How to be a More Welcoming Church – Putting It Together

Sunday we concluded our sermon series on “How to be a More Welcoming Church.” In my sermon I committed to resurrecting this blog and trying to post consistent posts. Each week I hope to post a few thoughts and questions about the sermon, worship, and what we are doing as Christ’s church in Stroudsburg. We have a lot to do!

During my children’s message yesterday, I asked the children a question: “How can we make church more fun?” I received an answer from Crista Kopec who spoke to me after worship in the Fellowship Room. Her answer on how to make church more fun was this: “Have Sunday School in the summer!” Thank you Crista for sharing your idea on how to make church more fun. Now, we the church, must find the way to make this happen! What can we do at Stroudsburg to have Sunday School throughout the summer months? Perhaps we can create a short-term class for all children, or perhaps even an intergenerational class for all ages. I’d like to hear your creative ideas on how we can make this happen. So, if you have some thoughts or are willing to help in this endeavor please let me know.

Sue Weitzmann also offered some creative ideas for us to advertise our church and invite newcomers to worship. Here they are:

“Our bells are ringing once again. They may be calling you! Please come join us at SUMC.”

“Step our of the cold and into the warmth of SUMC! Please join us for fellowship and friendship!”

It always does the pastor’s heart good when worshippers respond with physical evidence and creative ideas as Crista and Sue did this week. What ideas do you have? How can we make church more fun? How can we invite more people to join us? Keep the ideas coming!

I also want to thank Peggy Stewart for bringing the gatorade to worship yesterday! In case you did not hear this, Peggy heard that everyone gets really excited about the Super Bowl each year, but worship should be exciting, too! So, she brought gatorade so if the preacher preached a super duper, uplifting sermon someone could dump gatorade over his head like the football players do with their coaches. Well, my sermon was not worthy of a gatorade dumping yesterday, but the idea was great! How can we make worship more exciting?

My friend and colleague, Rev. Jeff Garrison, posted a link to an article in his “Reflecting the Face of Jesus e-newsletter” about the 10 signals that say “You’re Not Welcome in this Church,” by Joe McKeever. ) The very first signal listed is: “The front door is locked.” Well, the lock in our front door of the sanctuary broke this week and so our front door was locked on Sunday! This is the first time in my time here that we had this problem. It is being fixed now hopefully before we host the Ash Wednesday worship this week.

Lent begins with Ash Wednesday and I hope you will attend worship as we host our Cluster Wednesday night at 7pm here at SUMC. We also will be changing worship slightly to include some more penitential elements of worship, especially in our prayers. Spoken and silent confession, words of assurance, and The Lord’s Prayer will be used during the season of Lent this year. This is a season to look inward to help grow our faith so the sermon series will be based on spiritual mentors. This coming Sunday we will look at Thomas Merton. He is a pretty well known monk who wrote quite a few books on the topics of contemplation and meditation. I was introduced to his writings when I was in high school. Spiritual mentors are very important of us to grow in our faith and we will explore this topic in the upcoming sermon series.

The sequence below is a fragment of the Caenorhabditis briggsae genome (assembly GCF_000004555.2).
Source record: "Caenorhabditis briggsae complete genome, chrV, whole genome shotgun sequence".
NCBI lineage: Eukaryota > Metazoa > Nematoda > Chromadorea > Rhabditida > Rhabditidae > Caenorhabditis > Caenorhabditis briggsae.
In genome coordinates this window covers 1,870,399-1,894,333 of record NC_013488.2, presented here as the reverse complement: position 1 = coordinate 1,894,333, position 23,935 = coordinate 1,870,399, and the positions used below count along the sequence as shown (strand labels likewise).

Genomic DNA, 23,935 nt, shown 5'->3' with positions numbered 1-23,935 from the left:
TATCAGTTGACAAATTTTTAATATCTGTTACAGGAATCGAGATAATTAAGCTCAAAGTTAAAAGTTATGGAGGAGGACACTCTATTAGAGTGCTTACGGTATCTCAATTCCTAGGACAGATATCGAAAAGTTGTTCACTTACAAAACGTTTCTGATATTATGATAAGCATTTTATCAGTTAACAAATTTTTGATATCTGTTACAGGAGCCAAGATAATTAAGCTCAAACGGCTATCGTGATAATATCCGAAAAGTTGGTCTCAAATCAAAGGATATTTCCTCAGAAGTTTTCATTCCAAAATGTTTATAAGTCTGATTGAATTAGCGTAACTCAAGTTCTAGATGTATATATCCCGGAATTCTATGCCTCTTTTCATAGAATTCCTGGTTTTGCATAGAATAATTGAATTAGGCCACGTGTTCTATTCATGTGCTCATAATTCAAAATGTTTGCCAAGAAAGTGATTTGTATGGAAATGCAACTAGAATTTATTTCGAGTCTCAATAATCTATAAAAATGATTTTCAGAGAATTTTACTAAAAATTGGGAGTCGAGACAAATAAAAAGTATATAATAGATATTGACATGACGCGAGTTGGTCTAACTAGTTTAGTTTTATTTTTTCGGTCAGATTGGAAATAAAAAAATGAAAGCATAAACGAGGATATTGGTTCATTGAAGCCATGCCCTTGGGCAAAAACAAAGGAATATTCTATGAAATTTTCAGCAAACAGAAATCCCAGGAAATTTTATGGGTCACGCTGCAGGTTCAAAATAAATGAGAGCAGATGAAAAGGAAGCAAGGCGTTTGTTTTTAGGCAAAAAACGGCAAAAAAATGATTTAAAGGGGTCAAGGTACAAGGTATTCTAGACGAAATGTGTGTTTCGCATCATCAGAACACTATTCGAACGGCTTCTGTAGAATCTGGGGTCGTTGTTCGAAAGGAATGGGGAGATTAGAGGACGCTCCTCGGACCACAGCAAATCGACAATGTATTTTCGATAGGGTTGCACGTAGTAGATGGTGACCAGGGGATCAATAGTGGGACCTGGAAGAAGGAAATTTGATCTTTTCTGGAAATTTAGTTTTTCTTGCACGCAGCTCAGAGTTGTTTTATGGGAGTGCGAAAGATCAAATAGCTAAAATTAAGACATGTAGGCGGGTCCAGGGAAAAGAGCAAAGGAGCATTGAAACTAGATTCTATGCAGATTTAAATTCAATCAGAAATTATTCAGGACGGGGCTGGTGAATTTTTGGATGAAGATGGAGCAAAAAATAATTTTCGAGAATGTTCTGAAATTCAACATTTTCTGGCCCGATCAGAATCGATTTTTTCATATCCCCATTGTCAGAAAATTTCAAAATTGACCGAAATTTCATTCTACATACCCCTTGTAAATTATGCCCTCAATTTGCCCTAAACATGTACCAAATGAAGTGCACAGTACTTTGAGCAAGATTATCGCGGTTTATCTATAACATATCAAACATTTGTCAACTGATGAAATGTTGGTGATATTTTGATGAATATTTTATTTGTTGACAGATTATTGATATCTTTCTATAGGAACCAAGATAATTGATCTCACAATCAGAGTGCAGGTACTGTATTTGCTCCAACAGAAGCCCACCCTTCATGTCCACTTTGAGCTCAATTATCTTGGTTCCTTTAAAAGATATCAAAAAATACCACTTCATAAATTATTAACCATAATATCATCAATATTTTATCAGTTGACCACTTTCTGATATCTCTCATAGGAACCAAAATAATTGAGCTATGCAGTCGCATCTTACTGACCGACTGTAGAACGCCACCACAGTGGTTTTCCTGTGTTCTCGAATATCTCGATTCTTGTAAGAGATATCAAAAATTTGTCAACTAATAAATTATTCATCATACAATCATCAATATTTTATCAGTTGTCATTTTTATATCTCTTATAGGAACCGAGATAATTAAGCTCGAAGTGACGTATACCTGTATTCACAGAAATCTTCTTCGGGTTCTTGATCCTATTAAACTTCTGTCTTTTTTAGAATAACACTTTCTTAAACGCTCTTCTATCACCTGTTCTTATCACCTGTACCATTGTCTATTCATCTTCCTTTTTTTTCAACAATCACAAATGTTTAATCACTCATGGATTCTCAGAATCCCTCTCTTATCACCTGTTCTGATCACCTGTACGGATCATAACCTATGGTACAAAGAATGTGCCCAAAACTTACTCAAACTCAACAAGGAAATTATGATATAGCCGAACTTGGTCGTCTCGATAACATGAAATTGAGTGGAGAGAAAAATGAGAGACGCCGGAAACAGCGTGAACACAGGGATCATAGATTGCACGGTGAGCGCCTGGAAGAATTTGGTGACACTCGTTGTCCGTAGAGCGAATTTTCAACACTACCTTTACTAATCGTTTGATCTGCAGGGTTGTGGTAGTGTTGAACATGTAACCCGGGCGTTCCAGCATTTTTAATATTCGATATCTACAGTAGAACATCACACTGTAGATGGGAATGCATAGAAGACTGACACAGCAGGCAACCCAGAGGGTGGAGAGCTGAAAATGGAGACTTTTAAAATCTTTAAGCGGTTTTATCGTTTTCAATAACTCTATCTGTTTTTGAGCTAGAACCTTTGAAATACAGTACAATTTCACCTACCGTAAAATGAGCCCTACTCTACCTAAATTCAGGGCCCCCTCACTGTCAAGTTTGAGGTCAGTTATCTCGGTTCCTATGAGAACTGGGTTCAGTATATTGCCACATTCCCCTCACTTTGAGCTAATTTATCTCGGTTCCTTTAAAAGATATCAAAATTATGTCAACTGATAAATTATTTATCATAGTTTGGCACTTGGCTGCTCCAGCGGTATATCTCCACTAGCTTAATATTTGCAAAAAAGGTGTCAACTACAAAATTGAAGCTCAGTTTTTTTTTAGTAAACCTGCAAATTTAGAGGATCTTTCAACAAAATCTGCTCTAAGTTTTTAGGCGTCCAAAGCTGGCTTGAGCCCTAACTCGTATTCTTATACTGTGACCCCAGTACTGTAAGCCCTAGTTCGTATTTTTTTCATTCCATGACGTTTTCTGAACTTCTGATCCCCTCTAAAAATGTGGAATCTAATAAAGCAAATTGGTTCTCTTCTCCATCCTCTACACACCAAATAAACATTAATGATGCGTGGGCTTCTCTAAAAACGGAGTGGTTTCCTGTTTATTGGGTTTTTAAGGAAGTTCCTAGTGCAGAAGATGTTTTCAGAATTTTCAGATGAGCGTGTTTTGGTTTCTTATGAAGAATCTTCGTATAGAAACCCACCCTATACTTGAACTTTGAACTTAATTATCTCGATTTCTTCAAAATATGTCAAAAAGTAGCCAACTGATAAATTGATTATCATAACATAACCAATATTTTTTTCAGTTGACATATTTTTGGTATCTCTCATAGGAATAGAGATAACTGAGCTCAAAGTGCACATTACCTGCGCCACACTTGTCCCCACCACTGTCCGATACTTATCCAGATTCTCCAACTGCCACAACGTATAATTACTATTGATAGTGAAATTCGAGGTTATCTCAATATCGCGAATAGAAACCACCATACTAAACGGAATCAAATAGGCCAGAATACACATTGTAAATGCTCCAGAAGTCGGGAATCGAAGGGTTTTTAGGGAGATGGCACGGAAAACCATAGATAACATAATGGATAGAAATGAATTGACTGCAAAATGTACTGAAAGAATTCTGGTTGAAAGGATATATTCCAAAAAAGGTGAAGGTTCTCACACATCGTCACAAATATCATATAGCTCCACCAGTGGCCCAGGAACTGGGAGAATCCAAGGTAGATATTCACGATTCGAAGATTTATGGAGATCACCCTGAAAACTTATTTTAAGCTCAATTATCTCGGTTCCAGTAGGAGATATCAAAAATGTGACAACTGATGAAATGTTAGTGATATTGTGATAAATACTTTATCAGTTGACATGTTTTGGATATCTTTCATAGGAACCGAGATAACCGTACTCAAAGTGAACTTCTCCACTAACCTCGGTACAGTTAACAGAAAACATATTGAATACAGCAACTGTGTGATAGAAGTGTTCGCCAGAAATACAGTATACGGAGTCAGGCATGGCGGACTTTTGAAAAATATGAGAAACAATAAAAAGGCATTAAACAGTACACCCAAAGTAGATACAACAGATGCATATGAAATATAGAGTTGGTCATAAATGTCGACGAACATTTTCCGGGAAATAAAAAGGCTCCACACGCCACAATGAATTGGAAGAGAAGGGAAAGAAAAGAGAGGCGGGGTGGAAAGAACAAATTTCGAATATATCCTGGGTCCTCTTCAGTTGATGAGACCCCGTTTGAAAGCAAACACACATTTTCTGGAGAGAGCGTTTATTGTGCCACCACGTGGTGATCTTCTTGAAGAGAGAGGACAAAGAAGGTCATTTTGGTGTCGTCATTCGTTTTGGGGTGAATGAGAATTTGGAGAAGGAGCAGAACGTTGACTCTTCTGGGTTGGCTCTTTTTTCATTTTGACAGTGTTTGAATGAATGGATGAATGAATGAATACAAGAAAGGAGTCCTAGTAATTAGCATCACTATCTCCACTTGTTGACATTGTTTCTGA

Have a great week and keep exploring ways so we can be a more welcoming church!


The Importance of Vision and Language

Proverbs 29:18a (the “a” just means the first part of the verse) reads, “Where there is no vision, the people perish.”

The understanding or interpretation of this verse is simple: if we are not looking and planning ahead we’re gonna die! Make no bones about it, there are plenty of dying churches all around us these days. Why have so many churches become irrelevant to their communities? Why do churches refuse to look and plan ahead?

These are good questions. Sometimes, many times in fact, churches spend far too much time looking inward at themselves rather than looking outward into their communities. Churches are deemed as irrelevant because of this inward thinking. Even how we talk and sing is often foreign to a visitor’s ear. What is a bulletin, or an anthem? What is a pulpit or lectern? What is the Trinity? And how about the Holy Ghost?

If you are an active church member you might use language and terms like these without even thinking about them. But when was the last time you heard a public conversation outside of church about the Holy Ghost? You see, our language is foreign to newcomers and it’s like we are speaking a foreign language to them. Sprechen die Deutusche? Sprechen die church?

We believe God loves everybody but the way we speak does not portray this adequately or clearly. To the outsider, it sounds like we are shrouding the truth and protecting it all for ourselves!

It is imperative that our vision is not focused inwardly. God calls us to reach out to others, just as in the story of The Good Samaritan. Who is our neighbor? What is God asking us to do for our neighbor?

As we live out our vision we need to really pay attention to how we talk. We need to carefully choose the proper words we use to include those who are not churched. We have an important message to share with them… we just need to be extra careful in how we communicate this important message!